Later, hop in a kayak for a scenic ride around the western fjords. Leave from Ålesund on a two-hour trip along the waterfront. During the trip, you'll pass famous Art Nouveau buildings while learning fascinating info about the area from your expert guide. Of course, there will be plenty of stops at prime vantage points to snap photos. In the evening, visit one of the town's fine gastropubs or fine-dining restaurants for a dinner of classic Norwegian cuisine utilizing local ingredients (expect fresh seafood).

Day 4: Drive to Geiranger, Zipline Tour

Geiranger is so beautiful it's earned UNESCO World Heritage status

Rise and shine! This morning, you'll pick up your rental car and set off on a scenic 2.5-hour drive south into Fjordland and Geiranger. This postcard Norwegian town sits at the end of the UNESCO-listed Geirangerfjord, one of the most beautiful fjords in a nation with no shortage of such landmarks. In the summer months, Geiranger comes alive with a range of exciting outdoor activities and cultural experiences for visitors of all ages.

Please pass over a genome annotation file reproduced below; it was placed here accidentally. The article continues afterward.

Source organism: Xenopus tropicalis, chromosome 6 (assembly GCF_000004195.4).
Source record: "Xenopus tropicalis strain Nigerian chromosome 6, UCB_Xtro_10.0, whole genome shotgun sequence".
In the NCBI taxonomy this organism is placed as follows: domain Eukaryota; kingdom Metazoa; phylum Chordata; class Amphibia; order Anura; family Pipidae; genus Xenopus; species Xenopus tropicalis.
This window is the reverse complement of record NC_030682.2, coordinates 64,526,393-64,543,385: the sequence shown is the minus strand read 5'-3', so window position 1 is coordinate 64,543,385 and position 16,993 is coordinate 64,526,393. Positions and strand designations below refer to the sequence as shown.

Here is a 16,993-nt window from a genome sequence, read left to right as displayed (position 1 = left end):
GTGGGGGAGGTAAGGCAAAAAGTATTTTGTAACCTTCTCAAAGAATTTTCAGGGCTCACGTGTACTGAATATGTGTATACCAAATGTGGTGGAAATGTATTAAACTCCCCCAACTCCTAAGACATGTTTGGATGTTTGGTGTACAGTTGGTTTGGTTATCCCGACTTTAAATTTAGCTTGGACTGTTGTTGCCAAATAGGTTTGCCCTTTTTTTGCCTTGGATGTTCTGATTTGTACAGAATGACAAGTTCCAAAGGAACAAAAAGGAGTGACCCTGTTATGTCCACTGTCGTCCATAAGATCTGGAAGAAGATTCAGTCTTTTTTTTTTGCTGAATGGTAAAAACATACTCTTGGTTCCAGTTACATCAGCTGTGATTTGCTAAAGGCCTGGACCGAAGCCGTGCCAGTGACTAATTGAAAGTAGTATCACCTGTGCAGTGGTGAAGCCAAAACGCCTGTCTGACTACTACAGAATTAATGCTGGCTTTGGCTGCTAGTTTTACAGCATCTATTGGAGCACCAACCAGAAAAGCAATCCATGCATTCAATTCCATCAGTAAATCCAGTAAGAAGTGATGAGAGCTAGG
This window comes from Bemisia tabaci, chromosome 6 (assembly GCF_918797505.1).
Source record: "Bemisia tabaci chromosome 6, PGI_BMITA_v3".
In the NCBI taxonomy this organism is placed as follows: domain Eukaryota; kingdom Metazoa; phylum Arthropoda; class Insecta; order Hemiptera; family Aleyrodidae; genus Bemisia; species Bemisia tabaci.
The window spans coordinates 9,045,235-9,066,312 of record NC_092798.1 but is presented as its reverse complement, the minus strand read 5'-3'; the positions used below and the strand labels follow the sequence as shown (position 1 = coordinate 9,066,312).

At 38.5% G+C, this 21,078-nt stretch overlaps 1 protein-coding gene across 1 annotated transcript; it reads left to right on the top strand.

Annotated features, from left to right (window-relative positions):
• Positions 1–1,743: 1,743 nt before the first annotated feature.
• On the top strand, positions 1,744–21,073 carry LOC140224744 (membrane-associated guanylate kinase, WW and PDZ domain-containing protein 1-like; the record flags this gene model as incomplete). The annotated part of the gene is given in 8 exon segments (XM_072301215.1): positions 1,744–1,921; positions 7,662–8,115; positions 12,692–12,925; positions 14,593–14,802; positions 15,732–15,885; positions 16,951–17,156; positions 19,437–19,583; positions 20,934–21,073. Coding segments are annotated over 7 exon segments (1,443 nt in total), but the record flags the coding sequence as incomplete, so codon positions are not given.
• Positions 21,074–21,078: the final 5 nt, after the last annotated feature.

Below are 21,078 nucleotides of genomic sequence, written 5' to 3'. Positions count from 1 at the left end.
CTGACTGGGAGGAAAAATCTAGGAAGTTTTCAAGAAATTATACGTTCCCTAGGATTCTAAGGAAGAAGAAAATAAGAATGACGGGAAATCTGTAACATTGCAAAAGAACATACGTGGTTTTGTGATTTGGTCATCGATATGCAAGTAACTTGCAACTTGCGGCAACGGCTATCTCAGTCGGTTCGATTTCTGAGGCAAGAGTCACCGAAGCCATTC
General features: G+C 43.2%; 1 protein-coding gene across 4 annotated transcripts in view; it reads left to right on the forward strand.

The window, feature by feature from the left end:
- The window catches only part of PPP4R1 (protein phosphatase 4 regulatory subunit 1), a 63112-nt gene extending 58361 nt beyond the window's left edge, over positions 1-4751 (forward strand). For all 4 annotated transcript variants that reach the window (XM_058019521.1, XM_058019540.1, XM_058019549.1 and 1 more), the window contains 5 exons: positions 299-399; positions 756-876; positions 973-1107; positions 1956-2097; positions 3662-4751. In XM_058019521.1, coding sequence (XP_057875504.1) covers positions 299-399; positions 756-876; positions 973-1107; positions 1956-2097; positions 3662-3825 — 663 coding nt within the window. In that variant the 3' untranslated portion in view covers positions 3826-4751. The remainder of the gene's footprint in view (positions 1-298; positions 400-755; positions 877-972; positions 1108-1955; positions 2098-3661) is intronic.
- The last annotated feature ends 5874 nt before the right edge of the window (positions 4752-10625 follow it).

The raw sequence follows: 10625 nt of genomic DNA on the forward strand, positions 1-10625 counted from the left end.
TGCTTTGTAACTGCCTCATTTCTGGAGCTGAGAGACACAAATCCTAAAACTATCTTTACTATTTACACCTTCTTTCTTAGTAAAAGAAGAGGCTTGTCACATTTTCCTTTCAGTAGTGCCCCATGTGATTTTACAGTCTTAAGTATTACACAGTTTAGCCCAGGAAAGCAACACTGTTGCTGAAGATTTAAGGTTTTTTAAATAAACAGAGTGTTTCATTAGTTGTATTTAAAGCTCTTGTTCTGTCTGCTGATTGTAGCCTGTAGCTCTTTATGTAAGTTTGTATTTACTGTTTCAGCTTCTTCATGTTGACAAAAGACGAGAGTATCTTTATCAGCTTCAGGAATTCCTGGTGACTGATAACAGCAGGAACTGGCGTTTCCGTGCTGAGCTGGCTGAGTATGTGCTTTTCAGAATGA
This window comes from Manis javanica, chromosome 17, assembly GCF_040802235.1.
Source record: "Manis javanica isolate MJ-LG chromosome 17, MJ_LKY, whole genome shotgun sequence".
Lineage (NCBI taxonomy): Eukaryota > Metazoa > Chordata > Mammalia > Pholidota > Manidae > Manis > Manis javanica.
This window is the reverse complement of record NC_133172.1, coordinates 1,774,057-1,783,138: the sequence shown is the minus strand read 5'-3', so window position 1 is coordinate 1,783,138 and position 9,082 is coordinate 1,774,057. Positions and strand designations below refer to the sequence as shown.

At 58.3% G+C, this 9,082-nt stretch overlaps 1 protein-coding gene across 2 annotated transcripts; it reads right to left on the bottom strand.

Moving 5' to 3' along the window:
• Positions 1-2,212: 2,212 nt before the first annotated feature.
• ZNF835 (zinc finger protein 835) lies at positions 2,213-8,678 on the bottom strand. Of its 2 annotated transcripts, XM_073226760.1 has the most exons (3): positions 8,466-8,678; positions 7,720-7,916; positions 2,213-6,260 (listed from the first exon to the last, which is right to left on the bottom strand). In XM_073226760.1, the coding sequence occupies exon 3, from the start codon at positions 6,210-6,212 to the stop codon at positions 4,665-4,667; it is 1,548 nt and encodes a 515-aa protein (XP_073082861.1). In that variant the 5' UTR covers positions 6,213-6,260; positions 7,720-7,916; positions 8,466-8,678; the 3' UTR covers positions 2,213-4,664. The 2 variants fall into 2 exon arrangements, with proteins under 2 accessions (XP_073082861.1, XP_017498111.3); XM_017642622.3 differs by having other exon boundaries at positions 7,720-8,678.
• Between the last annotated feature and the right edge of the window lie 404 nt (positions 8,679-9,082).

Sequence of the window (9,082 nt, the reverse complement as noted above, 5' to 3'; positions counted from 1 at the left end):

Popular summer activities include hiking and kayaking, which you'll do soon enough. However, first things first: Upon arrival in Geiranger, you'll transfer to an elevated spot just outside town for a thrilling zipline tour. Strap into a harness and take a flying leap off a platform. Then, enjoy the ride as you soar over the Geirangerfjord, enjoying a bird' s-eye view of some of Norway's most dazzling scenery. At the end of the tour, you'll continue to your hotel and have the rest of the day free.

Day 5: Geiranger Kayak Tour & Waterfall Hike

Paddle Your Way to Paradise in Geiranger
Kayak around the coves, inlets, and waterfalls of the Geirangerfjord

It wouldn't be a trip to Geiranger without an aquatic adventure on its famous fjord. To that end, you'll walk down to the shore, grab a paddle, and hop in a kayak for a three-hour scenic ride around one of the country's most beautiful waterways. Follow the shoreline to hidden coves and secluded inlets as sea eagles and cormorants soar gracefully overhead. Get lucky, and you might even glimpse a rainbow arcing over the fjord.